Easter 5: 3 May John 15:1-8
John 14 ends with the word, ‘Arise, let us go from here.’ At an earlier stage in the composition of the gospel, chapter 18 would have come next, but now chapters 15-17 intervene. This is an expansion of Jesus’ last words to his disciples, found in John 13-14. It was a feature of accounts of the lives of significant people, that people focused on their last words. They are their parting advice. Already we see this in the blessings of Jacob at the end of Genesis. Similarly Deuteronomy represents Moses’ final words. Literature sprang up devoted to portraying the parting advice of holy people like ‘The Testaments of the Twelve Patriarchs’ and ‘The Testament of Abraham’. In the gospels we see this development already in Mark with Mark 13. Luke relocates Jesus’ final speech to the context of the last supper (Luke 22:21-38). John also has it there, but in a greatly expanded form. John 14 picks up many of the motifs found in Mark 13.
In these discourses we find the kind of things that the authors believed Jesus was saying to the people of their day. In Mark, it is above all about the destruction of the temple in 70 CE. It is interesting that the expansions in John 15-17 strongly emphasise unity within the community. When we read 1 John, we are not surprised at this, because we read there of a split in the community (1 John 2:19). John 15-17 is probably written at a time when the danger of a split was emerging.
It begins, however, with a familiar image: the vine. Perhaps the claim to be the true vine contrasts with the use of the image for Israel. More likely it is yet another example of applying images of Israel and of the Law to Jesus. The focus is not, however, on differentiating this vine from others, but on the need to remain in the vine and to bear fruit. The historical Jesus had spoken of good trees and good fruit. Paul uses the image of fruit of the Spirit. The image is useful in explaining behaviour as the result of the state of our being. In John it refers directly to Jesus and the community of faith. This enables the author to emphasise a number of points.
Remaining in, abiding in, the vine is crucial. The language of abiding in or simply being ‘in’ is the language of intimacy, almost sexual in tone, but expressing a continuing relationship of closeness. For John, salvation is, above all, a relationship with the Son and with the Father through the Son. This fits well the image of the vine. Branches need to ensure they remain connected. Fruitful branches will be carefully pruned - a reference to persecution? It need not be. In fact the pruning is likened to purifying. What purifies is the word (15:2-3), so care for the branches means teaching and nurturing them. The word is the word of love, the word of life which Jesus brings.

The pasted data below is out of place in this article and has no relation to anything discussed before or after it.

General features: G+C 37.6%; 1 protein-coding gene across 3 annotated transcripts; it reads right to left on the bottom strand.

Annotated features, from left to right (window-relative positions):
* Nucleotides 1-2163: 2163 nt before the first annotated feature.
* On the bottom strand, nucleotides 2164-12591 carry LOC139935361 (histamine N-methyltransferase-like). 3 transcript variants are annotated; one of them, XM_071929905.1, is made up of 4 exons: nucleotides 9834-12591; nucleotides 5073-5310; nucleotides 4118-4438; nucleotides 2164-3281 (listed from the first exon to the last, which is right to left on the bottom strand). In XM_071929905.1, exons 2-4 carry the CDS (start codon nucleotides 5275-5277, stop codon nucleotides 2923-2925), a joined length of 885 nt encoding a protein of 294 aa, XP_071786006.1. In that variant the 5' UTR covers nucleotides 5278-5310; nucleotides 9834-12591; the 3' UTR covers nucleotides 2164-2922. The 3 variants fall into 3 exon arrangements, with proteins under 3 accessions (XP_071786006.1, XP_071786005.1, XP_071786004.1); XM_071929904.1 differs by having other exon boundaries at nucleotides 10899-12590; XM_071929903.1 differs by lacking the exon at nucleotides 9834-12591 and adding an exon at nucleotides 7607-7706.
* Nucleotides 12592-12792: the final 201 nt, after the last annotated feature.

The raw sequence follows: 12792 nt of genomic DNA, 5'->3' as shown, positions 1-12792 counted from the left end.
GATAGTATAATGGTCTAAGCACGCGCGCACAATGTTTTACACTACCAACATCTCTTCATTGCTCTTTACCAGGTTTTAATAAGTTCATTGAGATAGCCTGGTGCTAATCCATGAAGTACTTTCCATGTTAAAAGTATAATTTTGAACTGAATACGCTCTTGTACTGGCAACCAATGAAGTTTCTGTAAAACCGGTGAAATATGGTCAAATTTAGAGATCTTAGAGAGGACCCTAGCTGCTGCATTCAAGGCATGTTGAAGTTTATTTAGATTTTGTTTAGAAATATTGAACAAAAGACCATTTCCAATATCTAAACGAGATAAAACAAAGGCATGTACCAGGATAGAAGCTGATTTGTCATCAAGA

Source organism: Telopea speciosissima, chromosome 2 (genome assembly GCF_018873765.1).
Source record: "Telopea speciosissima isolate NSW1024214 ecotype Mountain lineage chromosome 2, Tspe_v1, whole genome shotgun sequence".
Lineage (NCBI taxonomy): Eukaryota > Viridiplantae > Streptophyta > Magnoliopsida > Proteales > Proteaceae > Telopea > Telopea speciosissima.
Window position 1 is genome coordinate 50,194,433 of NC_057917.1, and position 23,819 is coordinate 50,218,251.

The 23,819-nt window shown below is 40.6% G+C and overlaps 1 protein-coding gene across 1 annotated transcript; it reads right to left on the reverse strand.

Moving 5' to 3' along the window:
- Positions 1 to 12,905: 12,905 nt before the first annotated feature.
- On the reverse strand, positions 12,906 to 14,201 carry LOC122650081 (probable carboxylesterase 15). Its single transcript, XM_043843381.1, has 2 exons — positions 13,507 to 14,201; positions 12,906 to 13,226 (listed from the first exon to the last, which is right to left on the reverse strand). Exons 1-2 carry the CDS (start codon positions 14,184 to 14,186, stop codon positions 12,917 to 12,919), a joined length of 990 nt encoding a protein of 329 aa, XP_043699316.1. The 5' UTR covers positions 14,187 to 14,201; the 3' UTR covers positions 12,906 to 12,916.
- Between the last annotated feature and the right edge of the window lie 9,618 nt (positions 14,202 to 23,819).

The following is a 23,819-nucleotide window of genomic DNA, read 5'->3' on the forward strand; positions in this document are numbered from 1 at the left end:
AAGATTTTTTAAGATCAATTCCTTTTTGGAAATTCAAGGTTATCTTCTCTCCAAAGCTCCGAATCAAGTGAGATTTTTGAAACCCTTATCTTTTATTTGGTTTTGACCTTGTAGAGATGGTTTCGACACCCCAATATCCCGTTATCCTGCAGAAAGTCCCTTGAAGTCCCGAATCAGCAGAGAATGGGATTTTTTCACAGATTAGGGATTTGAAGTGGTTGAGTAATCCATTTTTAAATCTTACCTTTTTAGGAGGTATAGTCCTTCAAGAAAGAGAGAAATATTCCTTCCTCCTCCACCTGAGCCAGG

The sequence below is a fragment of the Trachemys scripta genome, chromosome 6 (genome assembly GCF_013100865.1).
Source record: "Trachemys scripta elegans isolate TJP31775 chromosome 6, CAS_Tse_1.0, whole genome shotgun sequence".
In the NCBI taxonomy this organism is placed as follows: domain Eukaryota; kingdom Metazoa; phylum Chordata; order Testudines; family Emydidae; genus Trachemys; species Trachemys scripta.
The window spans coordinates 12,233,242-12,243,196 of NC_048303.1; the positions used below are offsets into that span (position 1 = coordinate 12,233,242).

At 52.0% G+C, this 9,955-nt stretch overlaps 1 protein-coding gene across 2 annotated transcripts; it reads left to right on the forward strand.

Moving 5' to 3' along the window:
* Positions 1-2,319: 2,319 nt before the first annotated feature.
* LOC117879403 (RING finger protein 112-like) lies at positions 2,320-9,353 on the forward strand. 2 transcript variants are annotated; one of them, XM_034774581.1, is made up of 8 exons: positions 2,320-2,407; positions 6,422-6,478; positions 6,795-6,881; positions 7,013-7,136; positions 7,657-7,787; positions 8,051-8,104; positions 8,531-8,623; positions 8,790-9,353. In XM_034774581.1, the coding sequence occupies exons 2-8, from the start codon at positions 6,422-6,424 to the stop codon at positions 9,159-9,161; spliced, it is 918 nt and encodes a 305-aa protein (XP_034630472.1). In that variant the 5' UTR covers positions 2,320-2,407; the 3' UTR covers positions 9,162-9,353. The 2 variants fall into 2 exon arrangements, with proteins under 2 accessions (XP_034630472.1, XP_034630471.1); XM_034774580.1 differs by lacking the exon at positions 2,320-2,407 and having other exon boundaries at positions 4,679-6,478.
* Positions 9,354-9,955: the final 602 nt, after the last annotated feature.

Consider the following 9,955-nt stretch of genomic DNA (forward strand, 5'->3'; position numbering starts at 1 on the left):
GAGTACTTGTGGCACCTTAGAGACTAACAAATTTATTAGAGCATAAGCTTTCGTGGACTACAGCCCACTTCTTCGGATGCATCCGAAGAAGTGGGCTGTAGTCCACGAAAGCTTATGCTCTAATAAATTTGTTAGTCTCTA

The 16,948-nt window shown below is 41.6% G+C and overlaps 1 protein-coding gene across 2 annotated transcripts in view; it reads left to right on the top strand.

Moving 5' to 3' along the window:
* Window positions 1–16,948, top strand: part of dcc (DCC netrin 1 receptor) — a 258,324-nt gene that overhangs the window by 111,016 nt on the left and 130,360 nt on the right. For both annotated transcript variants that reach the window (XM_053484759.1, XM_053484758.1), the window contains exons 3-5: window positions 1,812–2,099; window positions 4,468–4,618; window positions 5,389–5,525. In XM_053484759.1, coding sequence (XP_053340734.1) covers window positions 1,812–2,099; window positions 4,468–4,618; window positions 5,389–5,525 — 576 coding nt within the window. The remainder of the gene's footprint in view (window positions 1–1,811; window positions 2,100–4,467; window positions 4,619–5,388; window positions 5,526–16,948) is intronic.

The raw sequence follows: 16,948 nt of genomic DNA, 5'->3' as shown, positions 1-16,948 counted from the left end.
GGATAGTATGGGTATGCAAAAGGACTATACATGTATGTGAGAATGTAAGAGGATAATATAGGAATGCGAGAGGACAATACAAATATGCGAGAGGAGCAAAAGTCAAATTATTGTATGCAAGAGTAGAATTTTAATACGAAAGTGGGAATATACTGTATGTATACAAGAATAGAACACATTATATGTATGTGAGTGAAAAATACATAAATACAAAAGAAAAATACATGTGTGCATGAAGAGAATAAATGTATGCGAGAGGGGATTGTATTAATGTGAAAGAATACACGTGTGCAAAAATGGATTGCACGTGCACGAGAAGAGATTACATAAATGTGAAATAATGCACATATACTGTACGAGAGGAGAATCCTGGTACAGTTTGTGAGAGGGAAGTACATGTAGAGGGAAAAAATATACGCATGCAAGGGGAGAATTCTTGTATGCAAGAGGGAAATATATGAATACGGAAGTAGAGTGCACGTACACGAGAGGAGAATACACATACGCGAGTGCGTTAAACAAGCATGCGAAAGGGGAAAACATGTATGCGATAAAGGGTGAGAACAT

Fruit could also be love. Certainly 15:9-17 emphasises the command to love. But in the light of previous use of the fruit image (for instance, 12:24-32) and the emphasis in 14:10-14, it is more likely that fruit bearing relates to bringing others into this relationship with Christ. The two ideas are in any case closely connected. Evangelism which is not understood as an aspect of love usually becomes some form of manipulation or numbers drive.
The exhortation to bear fruit and the warning about what happens with branches which fail to do so sound like a distant reworking of the preaching of John the Baptist, who also used such imagery (see Matt 3:10; Luke 3:9). The version here is a little less brutal in its threat. There is a sadness about withering branches, but John’s gospel also gives stark warnings. When we cut ourselves off from life, we cut ourselves off from life.
The image of the tree, vine or plant is a rich source for spiritual reflection. It invites us to sense the divine as beneath us, rising up, rather than above us condescending. The top down model has its attractiveness, but it is often associated with notions of power which confuse or abuse. The simplicity of the image of life from below suits John’s spirituality well, where relationship is what matters, and how we live is determined solely by that relationship, what flows from it. The vine and its resources enable the branches to grow and bear fruit. The image invites us to transcend its contours and imagine ourselves as being able to connect and disconnect from the source. Our spirituality consists in letting the flow happen. John is practical enough to know that this is not automatic. It needs encouragement, instruction, leading.
The promise that we receive what we ask for (15:7), also echoes an early tradition (‘Ask and it will be given to you’ Matt 7:2; Luke 11:9). It has already appeared in 14:13-14. Here, as there, it belongs within the context of living for love. There, the disciples will do what Jesus did, and even more, as the Spirit enables them to do so (14:12,16). So neither here nor there is it the foundation for a prosperity theology. The saying appears to fascinate the writer, who returns to it again in 15:16 (also in the context of bearing fruit) and in 16:23-24; 16:26. We will receive what we need to be a connected branch bearing fruit. Asking seems another way of opening ourselves to the vine, to the resources.
First Reading: Easter 5: 3 May Acts 8:26-40
Epistle: Easter 5: 3 May 1 John 4:7-21
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